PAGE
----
‘There may be only two manufacturers in the world of what you need. You need to know what their capacity is. If one has problems, is there capacity available in the other? If there isn’t, there will be an awful lot of delayed projects’
Like many sectors, smart operators in construction have been taking a long, hard look at their supply chains in recent years. From commodities to specialist technical kit, construction firms rely on a huge variety of globally sourced products. A failure in the supply of something critical could cause a catastrophic delay in a project getting off the ground.
“What we found can be that both the insurance and risk market was too focused on internal supply chains and not focused on the external supply chain,” says Nick Wildgoose, global supply chain risk product leader at Zurich Global Corporate. “In general, it was also too focused on physical threats.
“One of the problems was cost pressure: they just did not have the resources to explore their exposure fully. But even where they were doing proper risk assessments, they were saying that they needed to rely on their direct/tier one suppliers to manage their own risks.
“Well, clearly, if we are talking about a critical supply chain, that is opening a firm up to all kinds of problems.”
“If a critical supplier fails to deliver, your customer is going to see it as your issue,” says Wildgoose. “It is no good saying to your chief executive: ‘Oh, I’m sorry, it was our supplier that failed. They hadn’t looked far enough down their supply chain.’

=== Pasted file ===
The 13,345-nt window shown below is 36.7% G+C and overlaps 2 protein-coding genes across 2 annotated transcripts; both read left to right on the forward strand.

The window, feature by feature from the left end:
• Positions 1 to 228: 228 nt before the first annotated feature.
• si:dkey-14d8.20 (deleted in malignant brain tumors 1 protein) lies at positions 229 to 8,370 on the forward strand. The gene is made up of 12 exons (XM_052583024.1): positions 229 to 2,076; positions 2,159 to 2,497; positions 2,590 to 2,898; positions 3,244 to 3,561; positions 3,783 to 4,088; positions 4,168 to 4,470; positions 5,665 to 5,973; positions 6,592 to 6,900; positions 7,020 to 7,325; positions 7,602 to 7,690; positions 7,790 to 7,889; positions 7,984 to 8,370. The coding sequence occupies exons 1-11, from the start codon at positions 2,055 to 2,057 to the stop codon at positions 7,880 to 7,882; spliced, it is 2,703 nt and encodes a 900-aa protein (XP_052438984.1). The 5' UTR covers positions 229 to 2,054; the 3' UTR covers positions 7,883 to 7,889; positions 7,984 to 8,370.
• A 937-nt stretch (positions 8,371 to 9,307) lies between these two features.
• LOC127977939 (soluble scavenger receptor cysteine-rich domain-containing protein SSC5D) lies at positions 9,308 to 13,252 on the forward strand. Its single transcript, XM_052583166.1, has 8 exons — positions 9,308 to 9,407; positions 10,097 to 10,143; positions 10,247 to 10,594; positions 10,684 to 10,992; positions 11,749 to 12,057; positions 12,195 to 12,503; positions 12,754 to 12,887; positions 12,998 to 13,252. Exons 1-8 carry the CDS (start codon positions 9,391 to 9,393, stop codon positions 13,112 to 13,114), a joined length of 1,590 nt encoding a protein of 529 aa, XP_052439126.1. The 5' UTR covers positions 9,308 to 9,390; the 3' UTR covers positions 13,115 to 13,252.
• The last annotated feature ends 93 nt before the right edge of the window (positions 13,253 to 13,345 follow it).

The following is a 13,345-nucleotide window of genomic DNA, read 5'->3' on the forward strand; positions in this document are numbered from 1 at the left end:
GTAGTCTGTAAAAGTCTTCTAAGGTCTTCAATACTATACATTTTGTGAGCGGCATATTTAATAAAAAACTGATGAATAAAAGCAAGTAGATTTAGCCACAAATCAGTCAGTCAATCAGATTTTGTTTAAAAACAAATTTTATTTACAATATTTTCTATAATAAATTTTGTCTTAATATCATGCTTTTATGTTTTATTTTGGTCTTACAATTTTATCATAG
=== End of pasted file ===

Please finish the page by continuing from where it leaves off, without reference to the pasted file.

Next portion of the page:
“In fact it is you that haven’t looked far enough down the supply chain. If a contract supplier fails because it cannot get a critical piece of equipment on to your site, it is still you, the construction firm, that fails. If it doesn’t arrive, that’s that.”
The way out of this dangerous way of thinking is to really engage with the worst-case scenario and develop a detailed understanding of what can cause disruption in your supply chain, and exactly how – and for how long – that disruption will affect your ability to deliver a project.
“One of the interesting commonalities in the sector is that, as construction moves to a more manufacturing type of approach, it is developing an exposure to similar risks to that sector,” says Wildgoose. “A key issue is when dealing with large items of capital equipment, such as lift assemblies for a large office block. If you get a problem in the supply chain – if you neglect your resilience – you could be looking at a six- to 12-month delay.”
Getting a grasp of your resilience means looking broadly at your suppliers and what influences their capacity to deliver. Delays can be caused by a range of factors, not least of which is the macroeconomic climate and the boom-and-bust nature of construction. “At one moment suppliers are mothballing equipment, and then at the next minute they are being asked to rapidly ramp up production,” says Wildgoose. “There may be only two manufacturers in the world of what you need. You need to know what their capacity is. If one has problems, is there capacity available in the other? If there isn’t, there will be an awful lot of delayed projects.
“You need to know where the failure points are and what your capacity is to respond.”
But you also need to look beyond physical kit. “In some ways, it’s easy for people to relate to the flow of goods and its effect on business,” says Wildgoose. “But don’t neglect issues like IT and telecoms outages.
“Without the information that goes with your supplies, you can find yourself with serious disruptions.”
This article was first published in StrategicRISK’s Construction Report, published in association with Zurich. To download a copy of the full report, click here
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